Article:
When it came time to teach color labels, I dyed several objects with one shade of food color, and then we modeled “What color?” with responses of “green paper,” “green wood,” so that the attribute — the color green — was an additional label rather than a second, separate label, and that two items with different object labels had only that one particular novel attribute in common. Again, Alex had no trouble learning color labels and, in the same way, shape labels (Pepperberg, 1981, 1983). By the time Griffin came on the scene, however, all the various objects in the lab came in all sorts of colors and shapes, and we decided to see if that made any difference when teaching him his labels.
Griffin Tackles ME
Therefore, Griffin learned labels for objects by seeing several differently colored versions of the same item — e.g., green, blue, yellow wooden sticks or pompons — and humans responding to the questions “What matter?” appropriately. He was able to infer that, because the various groups of wood or wool had different color, but common material, attributes — those materials were called “wood” or “wool.” And when we taught him color labels for a group of variously colored but otherwise identical cups, he also learned to respond to “What color?” with those color labels. So far, no problem. But what would happen when we tried to get him to learn attribute labels not as additional, but as alternate labels, for the various items he could already label? Specifically, what would happen if we showed him a woolen pompon and asked, “What color?” instead of the usual “What matter?”
ME then came into play: Indeed, when asked “What color?” for an item for which he already had a label (“wool”), he at first ignored the query, rejected the color label, and responded “wool” (Pepperberg & Wilcox, 2001) even though he knew the appropriate color label! And he simply wouldn’t learn the label “cup!” Just like the young children who initially used ME to exclude “animal” for a dog, it took months of training to get Griffin to understand that an object could be both “green” and “wool,” or “blue” and “wood”— and likewise with shape and novel object labels.
Eventually, of course, Griffin, again like children, fully understood how objects could be categorized with respect to various different attributes, and now is as competent as was Alex with respect to labeling all these attributes (Pepperberg & Nakayama, 2016), and better than even 5-year-old children on physical tasks of inference by exclusion (Pepperberg et al., 2018). However, it was quite exciting to find that the path of label acquisition, including ME, could be so similar for species that are so evolutionarily distant!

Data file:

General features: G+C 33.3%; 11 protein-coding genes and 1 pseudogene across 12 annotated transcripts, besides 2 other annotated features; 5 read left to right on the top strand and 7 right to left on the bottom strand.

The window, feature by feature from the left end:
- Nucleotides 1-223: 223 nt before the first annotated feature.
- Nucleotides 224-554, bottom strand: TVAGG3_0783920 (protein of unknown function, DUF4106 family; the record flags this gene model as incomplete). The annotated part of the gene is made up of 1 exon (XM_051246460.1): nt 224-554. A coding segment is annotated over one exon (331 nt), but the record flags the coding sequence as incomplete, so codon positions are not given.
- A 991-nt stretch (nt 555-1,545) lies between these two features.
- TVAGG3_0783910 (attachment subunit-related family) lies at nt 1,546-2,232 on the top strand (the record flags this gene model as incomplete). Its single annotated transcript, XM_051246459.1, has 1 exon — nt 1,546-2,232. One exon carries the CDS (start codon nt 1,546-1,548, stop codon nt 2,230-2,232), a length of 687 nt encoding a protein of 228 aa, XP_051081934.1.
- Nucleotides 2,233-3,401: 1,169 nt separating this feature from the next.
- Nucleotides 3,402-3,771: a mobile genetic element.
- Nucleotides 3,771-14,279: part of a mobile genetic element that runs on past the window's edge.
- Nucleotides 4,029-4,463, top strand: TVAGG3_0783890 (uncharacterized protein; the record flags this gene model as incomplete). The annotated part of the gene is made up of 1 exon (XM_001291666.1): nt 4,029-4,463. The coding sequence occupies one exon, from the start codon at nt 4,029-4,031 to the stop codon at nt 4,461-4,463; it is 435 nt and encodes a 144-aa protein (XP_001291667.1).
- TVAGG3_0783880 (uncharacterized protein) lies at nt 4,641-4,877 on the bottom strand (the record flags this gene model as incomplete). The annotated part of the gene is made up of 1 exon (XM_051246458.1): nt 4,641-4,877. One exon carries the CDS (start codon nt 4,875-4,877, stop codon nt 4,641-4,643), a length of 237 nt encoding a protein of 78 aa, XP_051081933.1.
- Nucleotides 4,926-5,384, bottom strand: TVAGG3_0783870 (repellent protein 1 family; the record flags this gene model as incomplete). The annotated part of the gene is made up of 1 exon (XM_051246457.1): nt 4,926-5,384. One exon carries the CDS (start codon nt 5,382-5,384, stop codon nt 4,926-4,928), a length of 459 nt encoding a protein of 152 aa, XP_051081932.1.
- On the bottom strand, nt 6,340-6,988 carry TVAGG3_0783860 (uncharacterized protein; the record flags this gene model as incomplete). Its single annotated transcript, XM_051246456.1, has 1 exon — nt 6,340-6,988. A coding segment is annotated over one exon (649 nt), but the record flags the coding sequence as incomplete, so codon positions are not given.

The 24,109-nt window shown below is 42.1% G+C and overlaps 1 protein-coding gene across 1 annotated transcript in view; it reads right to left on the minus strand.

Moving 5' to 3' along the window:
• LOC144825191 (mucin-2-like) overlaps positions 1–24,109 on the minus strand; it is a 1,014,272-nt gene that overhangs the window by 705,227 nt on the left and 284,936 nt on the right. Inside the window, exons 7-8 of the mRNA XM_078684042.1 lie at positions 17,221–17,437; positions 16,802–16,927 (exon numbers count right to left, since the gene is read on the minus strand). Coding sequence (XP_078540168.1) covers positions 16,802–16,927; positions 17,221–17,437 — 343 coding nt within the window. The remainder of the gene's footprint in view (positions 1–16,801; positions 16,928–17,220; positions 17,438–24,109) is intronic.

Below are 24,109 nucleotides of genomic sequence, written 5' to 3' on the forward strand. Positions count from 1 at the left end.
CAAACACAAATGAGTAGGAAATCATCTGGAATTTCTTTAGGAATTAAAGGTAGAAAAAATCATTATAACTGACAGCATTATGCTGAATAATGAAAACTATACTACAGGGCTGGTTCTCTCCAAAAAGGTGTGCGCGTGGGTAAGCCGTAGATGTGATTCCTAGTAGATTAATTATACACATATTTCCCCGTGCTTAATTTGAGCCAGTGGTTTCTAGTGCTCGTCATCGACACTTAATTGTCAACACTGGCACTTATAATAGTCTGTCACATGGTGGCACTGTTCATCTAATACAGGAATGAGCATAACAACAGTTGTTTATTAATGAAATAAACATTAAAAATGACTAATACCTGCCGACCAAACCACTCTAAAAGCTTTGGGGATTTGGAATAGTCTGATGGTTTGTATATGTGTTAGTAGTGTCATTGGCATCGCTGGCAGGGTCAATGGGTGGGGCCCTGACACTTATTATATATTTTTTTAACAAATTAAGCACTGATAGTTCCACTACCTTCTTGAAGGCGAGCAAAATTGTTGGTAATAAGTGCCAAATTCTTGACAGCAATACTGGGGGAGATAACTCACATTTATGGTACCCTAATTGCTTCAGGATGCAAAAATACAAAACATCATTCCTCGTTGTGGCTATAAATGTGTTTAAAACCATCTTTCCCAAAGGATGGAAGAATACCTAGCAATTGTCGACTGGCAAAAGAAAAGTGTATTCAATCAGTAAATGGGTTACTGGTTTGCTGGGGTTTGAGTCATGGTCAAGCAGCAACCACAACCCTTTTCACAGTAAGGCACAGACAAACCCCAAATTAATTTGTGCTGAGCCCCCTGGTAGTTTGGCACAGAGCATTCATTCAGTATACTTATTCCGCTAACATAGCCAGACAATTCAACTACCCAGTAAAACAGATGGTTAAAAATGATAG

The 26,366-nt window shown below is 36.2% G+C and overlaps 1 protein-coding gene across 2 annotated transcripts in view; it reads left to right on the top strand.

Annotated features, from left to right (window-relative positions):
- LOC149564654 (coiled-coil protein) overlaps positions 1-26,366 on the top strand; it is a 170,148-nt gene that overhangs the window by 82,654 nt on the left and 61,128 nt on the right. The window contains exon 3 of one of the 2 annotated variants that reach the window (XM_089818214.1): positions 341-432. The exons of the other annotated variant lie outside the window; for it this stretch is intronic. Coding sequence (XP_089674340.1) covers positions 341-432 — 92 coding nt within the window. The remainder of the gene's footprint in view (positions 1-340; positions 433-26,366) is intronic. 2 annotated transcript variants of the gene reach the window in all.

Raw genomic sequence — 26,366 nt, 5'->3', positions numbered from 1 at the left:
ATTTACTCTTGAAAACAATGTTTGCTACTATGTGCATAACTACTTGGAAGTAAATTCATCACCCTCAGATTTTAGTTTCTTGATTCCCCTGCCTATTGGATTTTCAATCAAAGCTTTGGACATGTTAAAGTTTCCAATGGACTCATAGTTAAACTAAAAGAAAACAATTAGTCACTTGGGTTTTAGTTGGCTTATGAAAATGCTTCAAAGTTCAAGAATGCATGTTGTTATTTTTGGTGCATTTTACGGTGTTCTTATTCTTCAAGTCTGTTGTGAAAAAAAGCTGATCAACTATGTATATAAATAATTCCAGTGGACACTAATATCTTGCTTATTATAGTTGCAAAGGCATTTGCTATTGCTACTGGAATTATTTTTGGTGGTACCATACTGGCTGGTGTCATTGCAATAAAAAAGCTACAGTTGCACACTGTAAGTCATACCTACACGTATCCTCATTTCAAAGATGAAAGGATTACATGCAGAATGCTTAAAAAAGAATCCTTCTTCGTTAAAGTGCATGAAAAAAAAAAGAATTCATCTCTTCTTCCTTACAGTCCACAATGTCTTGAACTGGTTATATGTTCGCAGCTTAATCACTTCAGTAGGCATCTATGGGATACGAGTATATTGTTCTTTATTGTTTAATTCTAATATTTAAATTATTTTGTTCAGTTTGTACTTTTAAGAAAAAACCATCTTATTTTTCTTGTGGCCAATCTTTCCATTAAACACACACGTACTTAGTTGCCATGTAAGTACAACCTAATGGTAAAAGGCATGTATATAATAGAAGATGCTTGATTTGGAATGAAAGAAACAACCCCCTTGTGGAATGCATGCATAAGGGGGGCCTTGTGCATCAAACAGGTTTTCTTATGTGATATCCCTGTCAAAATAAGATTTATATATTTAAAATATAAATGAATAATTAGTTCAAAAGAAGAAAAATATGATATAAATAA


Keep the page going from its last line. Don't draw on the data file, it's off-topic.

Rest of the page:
Carey, S. The child as word learner. In M. Halle, G. Miller, and J. Bresnan (Eds), Linguistic Theory and Psychological Reality. Cambridge: MIT Press.
Markman, E.M., & Wachtel, G.F. (1988). Children’s use of mutual exclusivity to constrain the meanings of words. Cognitive Psychology, 20, 121-157.
Pepperberg, I.M. (1981). Functional vocalizations by an African Grey Parrot (Psittacus erithacus). Zeitschrift fiir Tierpsychologie, 55, 139-160.
Pepperberg, I.M. (1983). Cognition in the African Grey parrot: Preliminary evidence for auditory/vocal comprehension of the class concept. Animal Learning & Behavior, 11, 179-185.
Pepperberg, I.M., Gray, S.L., Cornero, F.M., Mody, S., & Carey, S. (2018). Logical reasoning by a Grey parrot (Psittacus erithacus)? A case study of the disjunctive syllogism. Behaviour DOI:10.1163/1568539X-00003528.
Pepperberg, I. M., & Nakayama, K. (2016). Robust representation of shape in a Grey parrot (Psittacus erithacus). Cognition, 153, 146–160.
Pepperberg, I. M., & Wilcox, S. E. (2000). Evidence for a form of mutual exclusivity during label acquisition by Grey parrots (Psittacus erithacus)? Journal of Comparative Psychology, 114, 219–231.
Schusterman, R.J., & Krieger, K. (1984). California sea lions are capable of semantic comprehension. Psychological Record, 34, 3-24.